From there, cooking time can apparently be quite variable but, with my oven grill at full blast and my tomatillos still a little wet from their brine, I found that the light char that I was looking for appeared at around the twenty minute mark.
Though I did have to take the garlic out at ten and I used this as an excuse to flip everything, for more even cooking.
Yet, despite that moment of attention that the grilling ingredients demanded, there was still plenty of time where I could let them do their own thing and get on with charring the chillies. Which I did, on a skewer, over the gas flame of my hob.
And no, I didn’t use the serranos that the makers of this recipe recommended and nor did I have a good flavour reason for the swap, at the time, but, upon tasting the finished dip, I can assure you that my under-ripe lemondrops worked out for the best. Their soft, green, non-specific citrus flavour was far more at home here than the darker, grassier, more chlorophyll-heavy taste of serranos or jalapeños. For reasons which I’ll get into at the end.
Right now, you just want to make sure that they receive an even char and a light yellowing to their skin, like so:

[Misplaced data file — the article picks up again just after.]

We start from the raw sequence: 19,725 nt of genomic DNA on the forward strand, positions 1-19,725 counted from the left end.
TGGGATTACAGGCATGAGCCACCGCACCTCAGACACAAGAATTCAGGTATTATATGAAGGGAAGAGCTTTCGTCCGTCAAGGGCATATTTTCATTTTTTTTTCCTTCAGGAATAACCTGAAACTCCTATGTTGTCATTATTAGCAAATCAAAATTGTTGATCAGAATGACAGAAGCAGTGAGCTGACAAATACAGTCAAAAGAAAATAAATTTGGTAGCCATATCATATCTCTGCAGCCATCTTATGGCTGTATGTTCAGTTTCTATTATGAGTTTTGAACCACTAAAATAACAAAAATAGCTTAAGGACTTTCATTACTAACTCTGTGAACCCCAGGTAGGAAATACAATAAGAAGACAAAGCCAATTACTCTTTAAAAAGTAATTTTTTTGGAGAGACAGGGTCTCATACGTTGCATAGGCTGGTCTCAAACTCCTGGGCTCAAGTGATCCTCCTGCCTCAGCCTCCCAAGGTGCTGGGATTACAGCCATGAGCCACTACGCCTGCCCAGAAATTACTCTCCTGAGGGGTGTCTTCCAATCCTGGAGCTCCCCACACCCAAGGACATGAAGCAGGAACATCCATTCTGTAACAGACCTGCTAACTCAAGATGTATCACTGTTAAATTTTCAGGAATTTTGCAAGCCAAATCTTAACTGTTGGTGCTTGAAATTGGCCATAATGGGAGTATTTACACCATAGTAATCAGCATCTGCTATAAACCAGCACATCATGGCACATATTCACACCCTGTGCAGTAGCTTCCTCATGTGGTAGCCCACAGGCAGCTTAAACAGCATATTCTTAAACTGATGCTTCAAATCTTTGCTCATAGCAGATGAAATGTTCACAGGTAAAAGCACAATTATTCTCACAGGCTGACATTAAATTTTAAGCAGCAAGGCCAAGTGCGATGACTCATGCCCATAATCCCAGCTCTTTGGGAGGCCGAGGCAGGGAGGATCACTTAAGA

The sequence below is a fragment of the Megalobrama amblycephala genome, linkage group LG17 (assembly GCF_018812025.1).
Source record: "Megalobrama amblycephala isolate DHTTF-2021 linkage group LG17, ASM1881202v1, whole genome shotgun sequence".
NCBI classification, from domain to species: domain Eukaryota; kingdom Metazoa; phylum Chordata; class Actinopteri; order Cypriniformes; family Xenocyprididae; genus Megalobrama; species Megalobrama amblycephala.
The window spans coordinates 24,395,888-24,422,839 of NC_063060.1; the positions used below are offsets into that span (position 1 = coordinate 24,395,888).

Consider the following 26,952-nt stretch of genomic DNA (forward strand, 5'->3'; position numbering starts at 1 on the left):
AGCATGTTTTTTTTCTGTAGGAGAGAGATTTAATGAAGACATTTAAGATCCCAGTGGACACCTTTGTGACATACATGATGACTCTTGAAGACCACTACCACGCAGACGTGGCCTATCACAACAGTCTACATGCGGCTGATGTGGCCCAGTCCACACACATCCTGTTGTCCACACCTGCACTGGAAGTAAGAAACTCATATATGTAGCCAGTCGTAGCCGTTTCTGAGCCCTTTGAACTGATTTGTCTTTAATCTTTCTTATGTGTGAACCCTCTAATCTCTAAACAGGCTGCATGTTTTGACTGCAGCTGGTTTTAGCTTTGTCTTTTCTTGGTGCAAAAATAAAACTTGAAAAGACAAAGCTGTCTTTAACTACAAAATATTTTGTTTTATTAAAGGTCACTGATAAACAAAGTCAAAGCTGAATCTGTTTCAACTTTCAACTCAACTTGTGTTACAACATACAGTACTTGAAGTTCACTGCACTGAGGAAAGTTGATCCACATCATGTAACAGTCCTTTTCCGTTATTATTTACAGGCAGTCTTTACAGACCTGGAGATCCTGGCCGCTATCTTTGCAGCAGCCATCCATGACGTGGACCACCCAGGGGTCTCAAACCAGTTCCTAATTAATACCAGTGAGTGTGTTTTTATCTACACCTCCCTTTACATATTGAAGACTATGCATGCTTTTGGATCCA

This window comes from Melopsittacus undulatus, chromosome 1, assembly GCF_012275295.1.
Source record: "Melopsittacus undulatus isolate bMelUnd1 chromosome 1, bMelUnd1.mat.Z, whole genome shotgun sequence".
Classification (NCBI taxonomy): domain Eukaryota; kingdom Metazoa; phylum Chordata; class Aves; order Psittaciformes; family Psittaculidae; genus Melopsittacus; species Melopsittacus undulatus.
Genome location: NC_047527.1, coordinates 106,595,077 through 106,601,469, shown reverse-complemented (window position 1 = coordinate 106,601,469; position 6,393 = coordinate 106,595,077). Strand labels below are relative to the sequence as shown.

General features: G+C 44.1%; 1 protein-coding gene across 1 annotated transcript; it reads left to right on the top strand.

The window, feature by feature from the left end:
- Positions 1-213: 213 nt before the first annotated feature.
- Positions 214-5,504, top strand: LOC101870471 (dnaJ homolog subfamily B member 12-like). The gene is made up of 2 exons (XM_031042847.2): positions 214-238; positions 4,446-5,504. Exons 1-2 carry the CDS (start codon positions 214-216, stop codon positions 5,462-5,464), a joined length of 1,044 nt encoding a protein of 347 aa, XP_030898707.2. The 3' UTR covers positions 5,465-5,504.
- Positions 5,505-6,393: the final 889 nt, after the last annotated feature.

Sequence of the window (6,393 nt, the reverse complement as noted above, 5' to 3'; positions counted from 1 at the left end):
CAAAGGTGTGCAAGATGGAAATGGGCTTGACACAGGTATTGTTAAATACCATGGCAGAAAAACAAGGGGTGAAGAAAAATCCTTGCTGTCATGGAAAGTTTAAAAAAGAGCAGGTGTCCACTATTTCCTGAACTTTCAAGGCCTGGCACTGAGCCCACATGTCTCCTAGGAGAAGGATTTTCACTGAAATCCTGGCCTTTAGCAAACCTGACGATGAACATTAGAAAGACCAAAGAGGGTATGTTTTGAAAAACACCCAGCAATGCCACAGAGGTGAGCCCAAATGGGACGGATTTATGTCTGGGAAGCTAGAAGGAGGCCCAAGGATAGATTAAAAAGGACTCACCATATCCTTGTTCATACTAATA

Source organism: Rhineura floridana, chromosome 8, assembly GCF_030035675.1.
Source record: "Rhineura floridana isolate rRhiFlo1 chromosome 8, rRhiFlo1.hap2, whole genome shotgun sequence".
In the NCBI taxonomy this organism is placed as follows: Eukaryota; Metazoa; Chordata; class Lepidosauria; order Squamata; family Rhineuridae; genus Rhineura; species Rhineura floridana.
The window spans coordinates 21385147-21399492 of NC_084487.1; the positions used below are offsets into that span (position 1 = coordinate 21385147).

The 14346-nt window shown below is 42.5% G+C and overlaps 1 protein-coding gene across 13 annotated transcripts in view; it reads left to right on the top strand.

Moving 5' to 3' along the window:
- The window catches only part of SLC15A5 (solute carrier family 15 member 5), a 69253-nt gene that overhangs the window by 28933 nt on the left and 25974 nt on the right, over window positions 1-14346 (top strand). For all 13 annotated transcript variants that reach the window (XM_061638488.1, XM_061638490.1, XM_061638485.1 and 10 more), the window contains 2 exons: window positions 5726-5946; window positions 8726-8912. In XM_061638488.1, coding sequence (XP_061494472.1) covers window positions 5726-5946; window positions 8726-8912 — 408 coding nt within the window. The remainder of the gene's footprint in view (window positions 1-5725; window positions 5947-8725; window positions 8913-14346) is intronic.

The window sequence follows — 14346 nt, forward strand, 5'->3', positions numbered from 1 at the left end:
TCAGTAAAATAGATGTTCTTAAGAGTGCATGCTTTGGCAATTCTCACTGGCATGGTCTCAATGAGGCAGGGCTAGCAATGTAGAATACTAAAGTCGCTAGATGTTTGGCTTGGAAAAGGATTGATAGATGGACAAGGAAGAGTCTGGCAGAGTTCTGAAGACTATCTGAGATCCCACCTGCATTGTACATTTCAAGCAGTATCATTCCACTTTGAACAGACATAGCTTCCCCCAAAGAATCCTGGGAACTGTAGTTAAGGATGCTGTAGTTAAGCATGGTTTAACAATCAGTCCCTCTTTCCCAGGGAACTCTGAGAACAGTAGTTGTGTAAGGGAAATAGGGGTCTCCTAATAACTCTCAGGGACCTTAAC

After which you’ll probably want to cut them open and scrape out their seeds, while they’re soft, so that the salsa’s texture stays smooth. Though you could leave them in, if you’d prefer, for a little bit more heat.
Either way, we’re done with them, for now, and hopefully finished with the grilling, too. Which, if so, just leaves our herbs to be prepped.
An easy task, since they go in fresh and raw, but some stem removal may be required. Especially with the epaƶoté. Which isn’t to say that epaƶoté stems are particularly bad for you. Just that they’re a bit too tough for today’s recipe.
In what we’re making today, we want just the leaves of the epaƶoté and not too much of the coriander stem, either. And then we want to blend them.
And then we want to blend in all of the other ingredients, too, keeping going until we reach a smooth, green, tomatillo seed-filled pulp.